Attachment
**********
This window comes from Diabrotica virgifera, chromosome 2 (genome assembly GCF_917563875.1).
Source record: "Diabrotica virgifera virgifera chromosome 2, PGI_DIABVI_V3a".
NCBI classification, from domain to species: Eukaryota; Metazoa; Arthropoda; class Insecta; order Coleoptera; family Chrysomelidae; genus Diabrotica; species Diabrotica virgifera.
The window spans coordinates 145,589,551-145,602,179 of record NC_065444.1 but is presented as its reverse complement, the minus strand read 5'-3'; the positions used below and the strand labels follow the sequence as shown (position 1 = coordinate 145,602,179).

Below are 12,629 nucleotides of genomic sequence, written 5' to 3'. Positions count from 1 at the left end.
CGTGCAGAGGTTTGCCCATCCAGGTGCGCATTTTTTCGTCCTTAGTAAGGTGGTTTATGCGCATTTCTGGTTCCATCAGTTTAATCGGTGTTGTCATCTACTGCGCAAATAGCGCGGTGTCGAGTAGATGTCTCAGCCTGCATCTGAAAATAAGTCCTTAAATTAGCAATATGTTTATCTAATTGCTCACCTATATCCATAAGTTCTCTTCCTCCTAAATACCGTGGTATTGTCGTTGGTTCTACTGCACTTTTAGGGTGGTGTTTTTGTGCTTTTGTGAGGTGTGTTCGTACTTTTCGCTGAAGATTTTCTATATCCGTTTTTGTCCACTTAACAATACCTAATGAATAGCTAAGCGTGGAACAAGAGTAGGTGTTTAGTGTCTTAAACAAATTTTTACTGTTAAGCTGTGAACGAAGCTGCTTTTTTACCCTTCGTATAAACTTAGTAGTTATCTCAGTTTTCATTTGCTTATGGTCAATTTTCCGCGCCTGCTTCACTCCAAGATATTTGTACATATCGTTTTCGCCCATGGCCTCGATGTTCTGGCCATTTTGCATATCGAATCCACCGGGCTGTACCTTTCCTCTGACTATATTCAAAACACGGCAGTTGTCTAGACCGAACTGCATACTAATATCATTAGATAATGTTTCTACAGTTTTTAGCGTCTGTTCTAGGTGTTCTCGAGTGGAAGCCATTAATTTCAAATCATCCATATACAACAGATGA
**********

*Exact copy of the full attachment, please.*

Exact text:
This window comes from Diabrotica virgifera, chromosome 2 (genome assembly GCF_917563875.1).
Source record: "Diabrotica virgifera virgifera chromosome 2, PGI_DIABVI_V3a".
NCBI classification, from domain to species: Eukaryota; Metazoa; Arthropoda; class Insecta; order Coleoptera; family Chrysomelidae; genus Diabrotica; species Diabrotica virgifera.
The window spans coordinates 145,589,551-145,602,179 of record NC_065444.1 but is presented as its reverse complement, the minus strand read 5'-3'; the positions used below and the strand labels follow the sequence as shown (position 1 = coordinate 145,602,179).

Below are 12,629 nucleotides of genomic sequence, written 5' to 3'. Positions count from 1 at the left end.
CGTGCAGAGGTTTGCCCATCCAGGTGCGCATTTTTTCGTCCTTAGTAAGGTGGTTTATGCGCATTTCTGGTTCCATCAGTTTAATCGGTGTTGTCATCTACTGCGCAAATAGCGCGGTGTCGAGTAGATGTCTCAGCCTGCATCTGAAAATAAGTCCTTAAATTAGCAATATGTTTATCTAATTGCTCACCTATATCCATAAGTTCTCTTCCTCCTAAATACCGTGGTATTGTCGTTGGTTCTACTGCACTTTTAGGGTGGTGTTTTTGTGCTTTTGTGAGGTGTGTTCGTACTTTTCGCTGAAGATTTTCTATATCCGTTTTTGTCCACTTAACAATACCTAATGAATAGCTAAGCGTGGAACAAGAGTAGGTGTTTAGTGTCTTAAACAAATTTTTACTGTTAAGCTGTGAACGAAGCTGCTTTTTTACCCTTCGTATAAACTTAGTAGTTATCTCAGTTTTCATTTGCTTATGGTCAATTTTCCGCGCCTGCTTCACTCCAAGATATTTGTACATATCGTTTTCGCCCATGGCCTCGATGTTCTGGCCATTTTGCATATCGAATCCACCGGGCTGTACCTTTCCTCTGACTATATTCAAAACACGGCAGTTGTCTAGACCGAACTGCATACTAATATCATTAGATAATGTTTCTACAGTTTTTAGCGTCTGTTCTAGGTGTTCTCGAGTGGAAGCCATTAATTTCAAATCATCCATATACAACAGATGA